Tag Archives: reviews

Flame in the Mist by Reneè Ahdieh. Review 

I want to clear something up with regards to this book. It is not a Milan retelling despite what’s been going around. For one it’s set in Japan not China and for two other than cross dressing it has no similarities at all. Disclaimer: I will be using Mulan Gifs in this review because I can 😉 

Now that’s out of the way, let’s move on to the review. 

I received Flame in the Mist in my May Fairyloot box and instantly fell in love with the cover. I’m a sucker for a beautiful cover and this one is one of the most beautiful I’ve ever seen! The premise interested me as well, I’ve not read much about Japanese folklore or myths and legends and my entire experience of any kind of Japanese literature is the novels of Haruki Murakami. So I was admittedly very interested to step out into the unknown. 

I’m really glad that I did! Mariko is travelling to the imperial city in a litter when it is attacked, all her samurai and servants are killed and Mariko, convinced it is the work of the infamous renegades, The Black Clan, sets out to find them, infiltrate them and find out why they wanted her dead. I loved the character of Mariko or at least the idea of her, not once was she described as particularly beautiful apart from in the view as a prize for the Emperors son. Instead she is smart, a scholar, a whiz with her mind and with inventions and you know what? That’s really cool and makes a nice change. Lots of books feature smart girls but often the focus is on the fact that they are beautiful and smart. It was nice to see something fresh here. 

I liked all of the characters who all had a lot of story, I’d certainly like to know more of their stories though as it feels a bit like we were fed titbits. This combined with the ending is definitely making me hope for a second novel! 

I also really liked that Mariko didn’t become some fearsome warrior because that would have just been too Mulan inspired for words. In fact she is an individual in her own right completely separate from any other fictional character I’ve read and I loved her the more for it! 

The storyline was well played if a little slow to begin with. It soon picked up the pace and we were treated to folklore, culture, division between rich and poor, man and woman, dark magic and most importantly what I viewed as the moral of the story that the lines between good and evil are not always that well drawn. 

In summary I really liked this book and feel that it is off to a promising start for a series or at least a second book, so fingers crossed there will be one! 

Paper & Fire by Rachel Caine. Review. 

Please be aware that this review while not containing spoilers for this book, will contain spoilers for the first book Ink and Bone. 

Paper and Fire picks up where Ink and Bone left off and it’s a great sequel! Jess and friends are still reeling from the events of Ink and Bone, their friend Thomas was killed, their other friend and sort of Jess’ girlfriend; Morgan has been imprisoned in the Iron Tower of the Obscurists and Jess no longer knows who he can trust. Especially when a routine training excercise of his company in the High Garda turns sour.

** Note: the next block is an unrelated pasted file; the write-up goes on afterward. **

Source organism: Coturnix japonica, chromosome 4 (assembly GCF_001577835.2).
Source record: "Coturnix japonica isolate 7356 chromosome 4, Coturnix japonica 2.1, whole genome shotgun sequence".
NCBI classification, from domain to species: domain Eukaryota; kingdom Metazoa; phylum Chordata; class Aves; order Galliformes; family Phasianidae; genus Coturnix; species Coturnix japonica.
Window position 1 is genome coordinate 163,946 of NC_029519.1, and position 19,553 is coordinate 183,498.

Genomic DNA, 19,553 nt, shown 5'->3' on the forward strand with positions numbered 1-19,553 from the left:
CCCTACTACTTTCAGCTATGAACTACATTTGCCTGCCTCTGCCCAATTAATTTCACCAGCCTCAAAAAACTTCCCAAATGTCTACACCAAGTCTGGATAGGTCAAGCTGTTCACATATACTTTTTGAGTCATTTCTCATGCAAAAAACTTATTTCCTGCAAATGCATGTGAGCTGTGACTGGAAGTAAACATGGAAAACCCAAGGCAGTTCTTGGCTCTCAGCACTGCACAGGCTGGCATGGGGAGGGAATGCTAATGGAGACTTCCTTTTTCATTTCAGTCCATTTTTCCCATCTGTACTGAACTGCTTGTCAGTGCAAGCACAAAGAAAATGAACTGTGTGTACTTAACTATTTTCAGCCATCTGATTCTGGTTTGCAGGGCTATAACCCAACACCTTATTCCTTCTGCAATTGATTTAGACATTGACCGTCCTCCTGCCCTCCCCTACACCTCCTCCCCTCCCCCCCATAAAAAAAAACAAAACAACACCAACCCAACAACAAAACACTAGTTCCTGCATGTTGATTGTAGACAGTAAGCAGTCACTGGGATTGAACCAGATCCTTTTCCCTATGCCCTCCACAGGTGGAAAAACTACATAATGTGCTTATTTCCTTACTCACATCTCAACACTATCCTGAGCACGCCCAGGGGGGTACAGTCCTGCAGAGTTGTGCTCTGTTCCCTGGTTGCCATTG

This book is another teaser at what the library may contain, what secrets are hidden inside its walls and what the people at the helm will do to protect it. It is a story of friendship and relationships that are stronger than those of blood. In a world full of secrets it’s impossible to know who can be trusted and who would just as soon Knife you in the back. It’s down to Jess and his friends to fight the library to the bitter end. 

I love that this series is all about books, it’s such a great concept and it’s easy to see that it’s taken some inspiration for the onslaught of ebook readers on the market today. I find the premise incredibly engaging and interesting, sometimes the second book in a trilogy can read like a ‘filler’ and be a bit flat but that is not the case with this one at all. I can’t wait for Ash and Quill now. 

Far From the Madding Crowd by Thomas Hardy. Review. 

As most of you know, I’m not a huge fan of the classics but hallelujah I seem to have found an classic author I can actually get on with. 

Thomas Hardy’s novel Far From the Madding Crowd is not a great tome of a book and neither is it a difficult read in terms of language or content. But the messages it gives are big ones. 

Bathsheba Everdeen is a headstrong young woman with no less than three suitors. First there is Gabriel Oak who proposes to her first when he is attempting life as a gentleman farmer, then there is an actual gentleman farmer Mr Boldwood who also proposes marriage and is asked to wait. Finally there is the seductive soldier Frank Troy who is completely unsuitable but hey, everyone likes a bad boy right? 

Literally though, Bathsheba is the worst! She’s so annoying! So conceited, so arrogant, she clearly thinks herself to be stunning and strong and usually I’d love the idea of such an apparent feminist but in this case she doesn’t even come across as a feminist. What she comes across as is selfish and at times just a little bit bloody stupid! 

I did enjoy the novel because the prose is excellent and the storyline well put together. It is not a criticism of the author’s work to say that Bathsheba is what she is, it is more that I think Hardy probably wrote her that way. She could never discover the error of her ways after all if she didn’t make errors in the first place! 

The Queen of Wishful Thinking by Milly Johnson. Review 

I’ve loved Milly Johnson’s novels since I picked up a sample of Its Raining Men in Waterstones, Meadowhall a few years ago. I was really excited to receive my copy of The Queen of Wishful Thinking from the publishers Simon & Schuster in exchange for an honest review.